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If ever there were an artist that couldn’t be pigeonholed, it could more than likely be Wendy McNeill of Canada. She swiftly shifts from sexy and sultry-bordering-on-masochistic to a haunting waltz backed by a looped angelic voice that belongs on Goldfrapp’s ‘Utopia’, each cleverly opposing one another but combined to build what is often a kooky and colourful, occasionally macabre masterpiece.
Wears The Trousers Magazine UK
Some might call it folk noir—pish! It’s far more brooding than that—imagine a female-fronted Gogol Bordello crawling through molasses and holding hands with Stephin Merritt
See Magazine, CA
McNeill’s deft language is enhanced by a musical landscape that weaves a host of orchestral textures and layers of her vocals together, exquisitely aching and beautifully realized.
Vue Weekly, CA
Rock and roll meets folk in the newage,boys....like the lovechild of Syd Barrett and Cyndi Lauper, but the kid might be Alistair MacGillveray's the way she can write an intricate piece of narrative poetry and set it in a post-rock soundscape of trumpets, upright pianos, sampled somethings and the ever- beloved accordion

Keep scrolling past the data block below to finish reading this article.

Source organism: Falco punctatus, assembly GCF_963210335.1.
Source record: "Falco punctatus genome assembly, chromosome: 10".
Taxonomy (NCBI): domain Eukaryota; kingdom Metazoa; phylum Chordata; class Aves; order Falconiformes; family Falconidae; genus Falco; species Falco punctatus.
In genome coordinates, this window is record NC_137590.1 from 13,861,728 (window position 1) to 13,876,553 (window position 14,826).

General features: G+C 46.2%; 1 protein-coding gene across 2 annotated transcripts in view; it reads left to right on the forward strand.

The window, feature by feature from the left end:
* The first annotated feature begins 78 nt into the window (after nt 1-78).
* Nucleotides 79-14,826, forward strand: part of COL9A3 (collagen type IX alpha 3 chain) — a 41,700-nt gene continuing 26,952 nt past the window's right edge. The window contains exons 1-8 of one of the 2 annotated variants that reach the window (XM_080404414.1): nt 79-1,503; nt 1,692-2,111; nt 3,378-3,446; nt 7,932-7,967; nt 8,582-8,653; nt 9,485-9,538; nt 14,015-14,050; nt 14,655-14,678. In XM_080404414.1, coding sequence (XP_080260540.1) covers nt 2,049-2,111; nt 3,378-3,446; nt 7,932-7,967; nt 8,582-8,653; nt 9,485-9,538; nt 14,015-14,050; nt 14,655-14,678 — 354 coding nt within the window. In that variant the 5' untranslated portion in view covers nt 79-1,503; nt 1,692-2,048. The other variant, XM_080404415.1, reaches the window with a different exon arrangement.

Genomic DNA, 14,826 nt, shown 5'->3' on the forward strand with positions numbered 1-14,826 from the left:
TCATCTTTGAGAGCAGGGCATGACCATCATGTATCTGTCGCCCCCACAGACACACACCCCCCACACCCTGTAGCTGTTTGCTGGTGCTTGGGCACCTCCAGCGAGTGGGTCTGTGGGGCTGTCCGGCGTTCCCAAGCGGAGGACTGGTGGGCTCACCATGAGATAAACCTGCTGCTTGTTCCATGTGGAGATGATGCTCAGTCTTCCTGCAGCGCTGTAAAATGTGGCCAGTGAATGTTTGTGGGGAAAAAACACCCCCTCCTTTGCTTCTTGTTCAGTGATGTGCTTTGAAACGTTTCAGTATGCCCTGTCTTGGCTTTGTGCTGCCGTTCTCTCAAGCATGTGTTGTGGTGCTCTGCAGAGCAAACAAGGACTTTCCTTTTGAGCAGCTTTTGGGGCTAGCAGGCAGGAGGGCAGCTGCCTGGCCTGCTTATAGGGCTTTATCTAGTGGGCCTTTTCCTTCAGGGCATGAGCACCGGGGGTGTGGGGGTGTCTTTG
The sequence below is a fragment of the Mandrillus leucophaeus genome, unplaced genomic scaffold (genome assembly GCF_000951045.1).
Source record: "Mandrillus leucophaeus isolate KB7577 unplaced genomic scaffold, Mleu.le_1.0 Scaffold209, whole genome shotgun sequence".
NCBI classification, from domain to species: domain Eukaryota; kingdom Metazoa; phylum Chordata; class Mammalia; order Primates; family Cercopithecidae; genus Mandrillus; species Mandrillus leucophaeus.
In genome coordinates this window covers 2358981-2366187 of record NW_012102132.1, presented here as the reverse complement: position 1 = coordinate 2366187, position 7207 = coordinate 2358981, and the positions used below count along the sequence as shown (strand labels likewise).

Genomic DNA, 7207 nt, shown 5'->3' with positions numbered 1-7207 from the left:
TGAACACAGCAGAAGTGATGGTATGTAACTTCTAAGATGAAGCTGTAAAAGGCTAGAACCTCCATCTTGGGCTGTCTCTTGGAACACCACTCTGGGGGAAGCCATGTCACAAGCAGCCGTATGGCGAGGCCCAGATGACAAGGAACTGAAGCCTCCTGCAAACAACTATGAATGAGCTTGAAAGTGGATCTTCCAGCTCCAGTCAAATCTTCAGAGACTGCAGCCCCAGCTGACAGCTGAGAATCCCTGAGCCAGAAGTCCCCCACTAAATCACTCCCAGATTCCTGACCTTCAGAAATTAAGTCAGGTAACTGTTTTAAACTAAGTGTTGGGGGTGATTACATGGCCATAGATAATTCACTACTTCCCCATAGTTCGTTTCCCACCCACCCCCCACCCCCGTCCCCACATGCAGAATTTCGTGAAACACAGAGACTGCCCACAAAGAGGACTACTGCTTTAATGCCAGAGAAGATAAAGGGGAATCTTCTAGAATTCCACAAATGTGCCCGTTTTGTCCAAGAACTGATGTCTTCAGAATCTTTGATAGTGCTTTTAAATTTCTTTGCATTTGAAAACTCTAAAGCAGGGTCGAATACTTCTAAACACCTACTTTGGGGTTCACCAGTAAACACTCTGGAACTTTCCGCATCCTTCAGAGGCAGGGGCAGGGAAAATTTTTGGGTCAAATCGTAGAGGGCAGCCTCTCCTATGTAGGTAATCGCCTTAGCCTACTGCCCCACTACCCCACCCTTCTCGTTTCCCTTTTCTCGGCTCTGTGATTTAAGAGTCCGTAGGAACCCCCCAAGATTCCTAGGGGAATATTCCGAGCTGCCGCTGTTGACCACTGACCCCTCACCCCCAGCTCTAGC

Penguin Eggs / CA
McNeill's creativity is astonishing.. Her original style is the type one might might hear if they found themselves on an abandoned ship listening to the ghosts, in a majestic hall filled with tarnished paintings, as they sang their tales of travel.
It was a new star that pleased us.....she didn't do too much, a part from the essential, and that was fantastic!
Every festival offers someone to discover, and for me that was Wendy McNeill, an Edmonton musician whose sharp-edged songs with accordion and guitar seemed like dispatches from a post-rock cabaret.
Globe And Mail/CA
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